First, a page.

Today, as a representative of the 4,000 TOMODACHI alumni who have the same dreams and hopes that I have, I wish to express my gratitude. For everyone here, I wish that you will pass the baton of dreams and hopes to the next generation of young people.
Thank you all for your kind attention.
Below is Ms. Tabata’s story after she participated on her first TOMODACHI program:
For me, March 11th 2011 was the day before junior high school graduation. All of my hopes for the high school years to come were dashed when the earthquake struck. My house was washed away by a tsunami, and the town I grew up in was no more. I was in utter despair. What cheered me up during those hard times was the disaster relief sent in from around the world. As a volunteer for distributing these goods, I came into contact every day with the kindness of people all over the globe. Since then, I have wanted to somehow give back to those whom supported us. When I found out about the TOMODACHI Summer 2013 Coca-Cola Educational Homestay Program, I applied immediately.
I experienced many things during the program, but perhaps most importantly I was made aware of my current English level. My host family was a very sweet elderly couple, and I had a great time as a member of their household. I sometimes struggled to communicate with them, however, as I could understand what they said to me but I had trouble speaking to them in English.
After I returned to Japan, I reflected on why I could not effectively communicate in English with them. I realized that despite learning English from a young age, I had never had any on-hands experience using it. Unlike urban areas, rural areas do not offer many chances to use English. Even looking at Japan as a whole, while there are opportunities to learn English itself, there are limited chances to actually use it. As we become adults, English will become more and more important. It is therefore crucial for children to be in touch with other cultures because it makes children more enthusiastic about using English.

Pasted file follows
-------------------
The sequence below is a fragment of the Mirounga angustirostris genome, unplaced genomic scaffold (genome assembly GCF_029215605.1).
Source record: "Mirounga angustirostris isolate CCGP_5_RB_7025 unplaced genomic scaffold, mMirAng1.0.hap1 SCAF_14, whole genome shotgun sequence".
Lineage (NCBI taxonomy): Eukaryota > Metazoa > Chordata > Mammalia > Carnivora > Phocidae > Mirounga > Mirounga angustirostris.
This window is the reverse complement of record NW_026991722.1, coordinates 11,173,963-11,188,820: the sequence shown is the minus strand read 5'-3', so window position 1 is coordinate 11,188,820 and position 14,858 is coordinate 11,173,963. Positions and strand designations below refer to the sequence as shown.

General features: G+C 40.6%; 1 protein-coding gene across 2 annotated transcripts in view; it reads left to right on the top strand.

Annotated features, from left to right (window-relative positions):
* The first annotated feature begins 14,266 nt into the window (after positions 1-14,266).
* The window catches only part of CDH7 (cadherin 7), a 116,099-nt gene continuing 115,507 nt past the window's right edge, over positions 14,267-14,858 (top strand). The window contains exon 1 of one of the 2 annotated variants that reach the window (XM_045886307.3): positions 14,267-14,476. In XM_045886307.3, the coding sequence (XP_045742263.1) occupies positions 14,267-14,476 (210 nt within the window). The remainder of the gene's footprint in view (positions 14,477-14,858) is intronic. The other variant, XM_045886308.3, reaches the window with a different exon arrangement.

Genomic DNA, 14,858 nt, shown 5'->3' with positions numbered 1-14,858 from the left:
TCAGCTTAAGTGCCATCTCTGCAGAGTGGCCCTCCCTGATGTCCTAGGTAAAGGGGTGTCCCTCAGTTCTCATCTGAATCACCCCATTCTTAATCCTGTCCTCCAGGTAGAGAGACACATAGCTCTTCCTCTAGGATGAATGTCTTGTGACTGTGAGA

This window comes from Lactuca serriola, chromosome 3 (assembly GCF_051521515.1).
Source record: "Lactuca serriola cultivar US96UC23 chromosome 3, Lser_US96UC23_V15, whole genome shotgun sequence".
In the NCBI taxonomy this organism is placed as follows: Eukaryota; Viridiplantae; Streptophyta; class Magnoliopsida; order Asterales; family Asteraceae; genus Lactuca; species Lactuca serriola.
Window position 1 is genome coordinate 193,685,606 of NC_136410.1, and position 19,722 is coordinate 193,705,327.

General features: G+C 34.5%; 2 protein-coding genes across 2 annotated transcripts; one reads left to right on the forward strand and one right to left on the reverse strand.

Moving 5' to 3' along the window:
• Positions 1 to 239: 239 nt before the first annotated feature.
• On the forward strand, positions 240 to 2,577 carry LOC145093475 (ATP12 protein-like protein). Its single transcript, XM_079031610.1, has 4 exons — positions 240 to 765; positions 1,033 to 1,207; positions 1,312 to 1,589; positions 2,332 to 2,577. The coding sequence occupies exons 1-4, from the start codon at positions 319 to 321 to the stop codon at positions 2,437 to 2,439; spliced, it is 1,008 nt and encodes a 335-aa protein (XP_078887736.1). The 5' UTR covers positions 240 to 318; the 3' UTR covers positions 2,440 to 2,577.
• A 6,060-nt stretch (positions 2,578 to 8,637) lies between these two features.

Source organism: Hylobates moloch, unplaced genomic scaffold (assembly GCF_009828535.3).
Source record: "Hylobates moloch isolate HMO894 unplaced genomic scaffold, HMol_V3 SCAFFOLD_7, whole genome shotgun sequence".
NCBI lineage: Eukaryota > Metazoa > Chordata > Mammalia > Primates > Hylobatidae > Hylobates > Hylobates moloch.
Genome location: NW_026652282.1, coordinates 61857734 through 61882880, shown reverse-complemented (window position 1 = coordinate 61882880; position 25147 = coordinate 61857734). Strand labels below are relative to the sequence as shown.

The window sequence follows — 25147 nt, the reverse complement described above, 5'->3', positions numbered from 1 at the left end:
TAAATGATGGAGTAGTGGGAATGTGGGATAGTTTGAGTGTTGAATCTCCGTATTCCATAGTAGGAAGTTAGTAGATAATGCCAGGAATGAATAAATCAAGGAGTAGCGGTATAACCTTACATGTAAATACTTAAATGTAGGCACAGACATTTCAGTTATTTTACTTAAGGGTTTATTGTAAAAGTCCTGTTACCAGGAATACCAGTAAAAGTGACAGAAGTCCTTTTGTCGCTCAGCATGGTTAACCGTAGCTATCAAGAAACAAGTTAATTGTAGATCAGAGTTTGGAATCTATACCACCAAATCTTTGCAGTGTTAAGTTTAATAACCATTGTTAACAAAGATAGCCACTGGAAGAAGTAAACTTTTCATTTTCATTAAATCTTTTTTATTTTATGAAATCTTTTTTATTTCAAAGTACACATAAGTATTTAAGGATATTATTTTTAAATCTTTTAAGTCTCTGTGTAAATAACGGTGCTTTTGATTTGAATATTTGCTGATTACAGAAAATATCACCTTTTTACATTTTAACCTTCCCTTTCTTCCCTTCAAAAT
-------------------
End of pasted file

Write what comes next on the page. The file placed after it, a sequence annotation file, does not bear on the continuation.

I will create a treehouse called the Chance House, a boarding house where kids can become excited about English and other cultures. The Chance House will offer all children who visit a new experience and environment. Children from the countryside, such as my hometown Minamisanriku, will have the chance to build relationships with children from abroad. In turn, children visiting from other countries will come in contact with Japanese culture and be able to play sports with Japanese kids. As for Japanese children from urban areas, they will be able to experience a world surrounded by nature, something they perhaps lack back home. Finally, I plan to include information on disaster prevention and relief in all programs at Chance House.
Although children from abroad and Japanese children may find it difficult to communicate with each other at first, they will become friends through activities such as sports. In addition, children from urban areas will get a chance to interact with nature through activities such as growing their own vegetables and preparing fish that they caught on their own. Finally, all participants will leave with a better understanding of disaster relief and prevention. My ultimate goal is to give children from all around the world this rare opportunity to learn English, make new friends, and learn to communicate heart-to-heart.